A voice on the video praises God and says in Arabic: "Do you think we will leave? We will remain, God willing." Another voice repeats the same words. The two appeared to be parroting a slogan used by IS spokesman Abu Mohammad al-Adnani, who was killed in Syria last year.

The militants are at war with Iranian-backed forces in Syria and Iraq, and view Shiites as apostates.

Witnesses reported seeing several police snipers on the rooftops of buildings around the parliament, while attackers were said to be shooting from the fourth floor of the parliament down at people in the streets below.

Police helicopters circled over the parliament building and all mobile phone lines from inside were disconnected. Politicians and reporters were ordered to remain in place inside the chamber during the siege.

Parliament speaker Ali Larijani called the attack a cowardly act, and added: "Iran is an active and effective pillar in the fight against terrorists and they want to damage it."

Soon after the parliament attack, a suicide bomber and other assailants targeted the shrine of Ayatollah Ruhollah Khomeini located just outside the capital.

Khomeini, who died in 1989, is a towering figure in Iran. He led the 1979 Islamic revolution that toppled the Western-backed shah and became Iran’s first supreme leader.

Mizan Online, an Iranian state-run news website, said 12 people were killed and 42 injured in the two attacks.

Update 12.15pm: It’s being reported that the Islamic State has published a video showing the attack on the Iranian parliament, which is thought to have killed at least seven people.

According to Reuters, the footage shows gunmen inside the building in Tehran, where it’s understood four people have also been taken hostage.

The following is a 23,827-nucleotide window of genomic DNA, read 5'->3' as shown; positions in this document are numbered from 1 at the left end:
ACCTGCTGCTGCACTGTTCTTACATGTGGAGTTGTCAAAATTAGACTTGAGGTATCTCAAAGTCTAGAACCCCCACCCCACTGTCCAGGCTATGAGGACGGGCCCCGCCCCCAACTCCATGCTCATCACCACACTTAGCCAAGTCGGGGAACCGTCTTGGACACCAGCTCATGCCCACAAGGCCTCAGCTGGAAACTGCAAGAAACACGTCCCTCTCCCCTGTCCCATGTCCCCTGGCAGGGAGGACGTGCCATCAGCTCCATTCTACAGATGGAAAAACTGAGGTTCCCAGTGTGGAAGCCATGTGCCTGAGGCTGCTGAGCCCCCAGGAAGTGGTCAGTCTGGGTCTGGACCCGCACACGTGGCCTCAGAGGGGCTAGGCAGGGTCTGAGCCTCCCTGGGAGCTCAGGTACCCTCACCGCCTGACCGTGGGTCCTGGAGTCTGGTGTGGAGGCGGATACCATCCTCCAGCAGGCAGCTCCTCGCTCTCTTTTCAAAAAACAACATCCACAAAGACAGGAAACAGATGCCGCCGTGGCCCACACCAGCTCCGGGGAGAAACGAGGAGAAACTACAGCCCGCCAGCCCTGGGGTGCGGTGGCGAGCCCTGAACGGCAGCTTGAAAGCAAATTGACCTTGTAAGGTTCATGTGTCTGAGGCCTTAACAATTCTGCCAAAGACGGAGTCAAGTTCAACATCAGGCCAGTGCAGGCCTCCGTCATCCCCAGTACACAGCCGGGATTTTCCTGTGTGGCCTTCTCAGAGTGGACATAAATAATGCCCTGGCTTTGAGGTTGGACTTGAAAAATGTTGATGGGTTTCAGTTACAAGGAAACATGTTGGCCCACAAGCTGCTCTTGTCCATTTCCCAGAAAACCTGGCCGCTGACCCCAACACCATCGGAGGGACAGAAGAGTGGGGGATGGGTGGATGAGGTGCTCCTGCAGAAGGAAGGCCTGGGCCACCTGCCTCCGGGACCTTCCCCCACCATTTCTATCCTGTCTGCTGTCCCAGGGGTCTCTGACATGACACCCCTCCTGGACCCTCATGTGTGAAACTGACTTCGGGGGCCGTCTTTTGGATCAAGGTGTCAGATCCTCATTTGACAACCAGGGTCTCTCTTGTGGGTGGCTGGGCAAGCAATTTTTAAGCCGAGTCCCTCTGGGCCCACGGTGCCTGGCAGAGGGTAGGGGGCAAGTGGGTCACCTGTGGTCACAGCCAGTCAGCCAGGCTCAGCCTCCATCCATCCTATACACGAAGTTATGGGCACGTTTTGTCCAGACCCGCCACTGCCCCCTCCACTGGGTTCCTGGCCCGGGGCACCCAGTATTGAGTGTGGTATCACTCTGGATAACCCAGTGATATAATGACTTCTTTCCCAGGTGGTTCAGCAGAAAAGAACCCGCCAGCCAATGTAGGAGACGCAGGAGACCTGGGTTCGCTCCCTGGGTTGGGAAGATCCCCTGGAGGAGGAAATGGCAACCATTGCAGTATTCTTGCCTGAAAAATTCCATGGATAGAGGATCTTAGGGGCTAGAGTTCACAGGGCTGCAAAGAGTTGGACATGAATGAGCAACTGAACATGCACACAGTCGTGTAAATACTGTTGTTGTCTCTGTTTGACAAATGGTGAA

Iran’s deputy interior minister says ones of the attackers was shot dead while another detonated a suicide vest.

Earlier: A security guard has been killed and 12 other people injured in twin attacks on Iran’s parliament and the shrine of Ayatollah Ruhollah Khomeini.

Officials said the gun attack on the parliament building in the capital, Tehran, was still under way.

It was not immediately clear who was behind the attacks or if they were co-ordinated.

Iran's state TV said a security guard was killed and four other people injured in the attack on the shrine.

It said one of the assailants was killed by security guards and that a woman had been arrested.

The body of a terrorist, at background left, lies on the ground while police control the scene at the shine of late Iranian revolutionary founder Ayatollah Khomeini
The body of a terrorist, at background left, lies on the ground while police control the scene at the shine of late Iranian revolutionary founder Ayatollah Khomeini

It described the attackers as "terrorists" and said one carried out a suicide bombing, without providing further details.

State TV later said four attackers were involved in the parliament attack, and that eight people were wounded.

The semi-official ISNA news agency said all entrance and exit gates at parliament were closed and that politicians and reporters had been ordered to stay inside the chamber.